Shavano Park City Council on Sept. 18 approved the fiscal year 2023-24 budget, which features pay raises for city staff, increases for public safety and public works, and a small property tax rate hike to cover road bond projects.

The background

The Sept. 18 council meeting offered the second of two readings of an ordinance approving the FY 2023-24 operating budget, which is balanced at $6.71 million in revenue and $6.71 million in expenditures—higher than the FY 2022-23 general fund budget that totaled $6.34 million in revenue and $6.34 million in expenses.

The new budget includes $2.38 million for the fire department—an increase over last year’s expenditure of $2.18 million—and $2.26 million for police, higher than $2.13 million spent for law enforcement last year.

According to city officials, planned major expenditures in the new fiscal year include replacing two police patrol vehicles; purchasing four rugged police laptops, new mobile routers and computers for the fire department; replacing the public works department's small dump truck; and upgrading the water system.

Local officials said $5,000 will also be used for annual membership with the greater:SATX regional economic partnership to help developer Denton Communities/Bitterblue open up marketing opportunities for an available 23-acre commercial property.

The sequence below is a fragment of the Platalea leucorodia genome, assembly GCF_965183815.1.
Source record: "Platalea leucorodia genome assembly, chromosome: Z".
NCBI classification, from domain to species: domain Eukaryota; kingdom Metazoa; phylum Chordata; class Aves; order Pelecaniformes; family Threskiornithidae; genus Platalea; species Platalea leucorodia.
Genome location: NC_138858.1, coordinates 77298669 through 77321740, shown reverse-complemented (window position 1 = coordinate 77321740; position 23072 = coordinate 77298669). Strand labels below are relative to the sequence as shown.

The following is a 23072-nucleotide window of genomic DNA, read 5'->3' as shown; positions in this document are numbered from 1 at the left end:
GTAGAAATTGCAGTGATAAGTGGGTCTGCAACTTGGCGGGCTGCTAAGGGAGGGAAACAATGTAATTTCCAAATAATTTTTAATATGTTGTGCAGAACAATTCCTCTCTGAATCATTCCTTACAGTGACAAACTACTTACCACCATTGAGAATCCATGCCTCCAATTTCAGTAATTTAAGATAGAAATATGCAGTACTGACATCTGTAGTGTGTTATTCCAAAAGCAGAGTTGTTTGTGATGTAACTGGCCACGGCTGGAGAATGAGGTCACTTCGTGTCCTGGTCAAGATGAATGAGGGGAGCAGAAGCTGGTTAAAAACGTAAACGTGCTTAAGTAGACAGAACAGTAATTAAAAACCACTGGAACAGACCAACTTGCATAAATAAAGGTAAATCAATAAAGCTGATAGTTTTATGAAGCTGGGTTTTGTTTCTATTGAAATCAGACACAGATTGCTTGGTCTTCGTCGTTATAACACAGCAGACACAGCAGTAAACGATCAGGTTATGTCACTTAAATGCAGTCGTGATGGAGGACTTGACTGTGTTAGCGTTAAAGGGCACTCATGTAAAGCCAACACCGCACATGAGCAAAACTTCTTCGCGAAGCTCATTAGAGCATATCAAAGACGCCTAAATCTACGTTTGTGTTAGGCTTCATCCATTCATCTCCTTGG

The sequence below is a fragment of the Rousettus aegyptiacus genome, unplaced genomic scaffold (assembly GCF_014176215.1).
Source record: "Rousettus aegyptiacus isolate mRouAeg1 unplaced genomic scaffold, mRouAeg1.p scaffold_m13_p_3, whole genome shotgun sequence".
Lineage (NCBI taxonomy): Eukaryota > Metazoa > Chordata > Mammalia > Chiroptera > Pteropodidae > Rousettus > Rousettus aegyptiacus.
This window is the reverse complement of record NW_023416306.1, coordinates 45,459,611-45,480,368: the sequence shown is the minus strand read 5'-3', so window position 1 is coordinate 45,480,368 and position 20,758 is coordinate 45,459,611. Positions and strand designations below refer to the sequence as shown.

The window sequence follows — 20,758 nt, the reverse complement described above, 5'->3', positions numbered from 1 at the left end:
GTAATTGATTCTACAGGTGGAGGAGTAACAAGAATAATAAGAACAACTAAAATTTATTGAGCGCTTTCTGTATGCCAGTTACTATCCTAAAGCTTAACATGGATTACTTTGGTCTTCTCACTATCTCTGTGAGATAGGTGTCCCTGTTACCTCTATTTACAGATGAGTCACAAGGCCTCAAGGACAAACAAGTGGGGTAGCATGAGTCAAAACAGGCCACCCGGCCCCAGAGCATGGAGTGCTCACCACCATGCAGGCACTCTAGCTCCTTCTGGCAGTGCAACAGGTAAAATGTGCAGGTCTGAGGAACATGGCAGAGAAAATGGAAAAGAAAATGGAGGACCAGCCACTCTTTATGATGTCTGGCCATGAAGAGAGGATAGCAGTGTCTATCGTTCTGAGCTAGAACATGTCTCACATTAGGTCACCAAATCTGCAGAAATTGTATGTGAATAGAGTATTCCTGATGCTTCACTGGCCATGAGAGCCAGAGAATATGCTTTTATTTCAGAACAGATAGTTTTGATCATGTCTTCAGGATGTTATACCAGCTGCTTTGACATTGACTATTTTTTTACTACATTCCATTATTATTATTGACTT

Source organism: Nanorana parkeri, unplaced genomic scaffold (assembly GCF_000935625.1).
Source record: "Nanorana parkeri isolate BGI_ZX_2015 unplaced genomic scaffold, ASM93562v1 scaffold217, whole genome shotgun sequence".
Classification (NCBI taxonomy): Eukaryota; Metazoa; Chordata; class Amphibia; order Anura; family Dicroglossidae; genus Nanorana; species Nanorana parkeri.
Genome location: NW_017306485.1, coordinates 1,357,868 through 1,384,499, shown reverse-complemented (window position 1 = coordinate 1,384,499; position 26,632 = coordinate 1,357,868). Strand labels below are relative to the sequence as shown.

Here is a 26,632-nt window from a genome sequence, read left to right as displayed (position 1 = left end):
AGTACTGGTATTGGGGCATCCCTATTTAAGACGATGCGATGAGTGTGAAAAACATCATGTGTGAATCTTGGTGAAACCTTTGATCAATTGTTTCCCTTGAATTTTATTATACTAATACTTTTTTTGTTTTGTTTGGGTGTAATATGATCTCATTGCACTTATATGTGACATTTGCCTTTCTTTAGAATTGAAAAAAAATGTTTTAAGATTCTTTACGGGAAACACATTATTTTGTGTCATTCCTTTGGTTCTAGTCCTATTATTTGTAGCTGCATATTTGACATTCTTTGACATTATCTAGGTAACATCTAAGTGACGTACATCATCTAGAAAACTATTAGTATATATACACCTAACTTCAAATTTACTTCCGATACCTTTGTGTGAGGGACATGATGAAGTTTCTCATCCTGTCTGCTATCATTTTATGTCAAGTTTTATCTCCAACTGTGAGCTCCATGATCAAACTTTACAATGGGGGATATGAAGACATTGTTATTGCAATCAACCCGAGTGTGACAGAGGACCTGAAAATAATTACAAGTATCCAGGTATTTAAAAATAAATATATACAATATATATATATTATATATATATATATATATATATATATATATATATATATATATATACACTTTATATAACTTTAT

Additionally, Shavano Park’s water utility signed a lease for 165 acre-feet of Edwards Aquifer water rights for the rest of this calendar year, city officials said

Dig deeper

The new budget has market-based salary hikes for fire and police personnel, pay grade increases for public works employees, and a 5% cost-of-living increase with a 2.5% step pay hike for all city staff.

Additionally, the budget provides a 10.3% boost in the city’s contribution for employee health benefits and a 25% contribution to dependents’ health plans.

The new budget will receive support from a property tax rate of $0.307 per $100 valuation—a rise from the $0.297 rate for FY 2022-23. The higher tax rate will help cover debt associated with the 2022 voter-approved $10 million bond that is funding citywide road improvements.

The new fiscal year begins Oct. 1.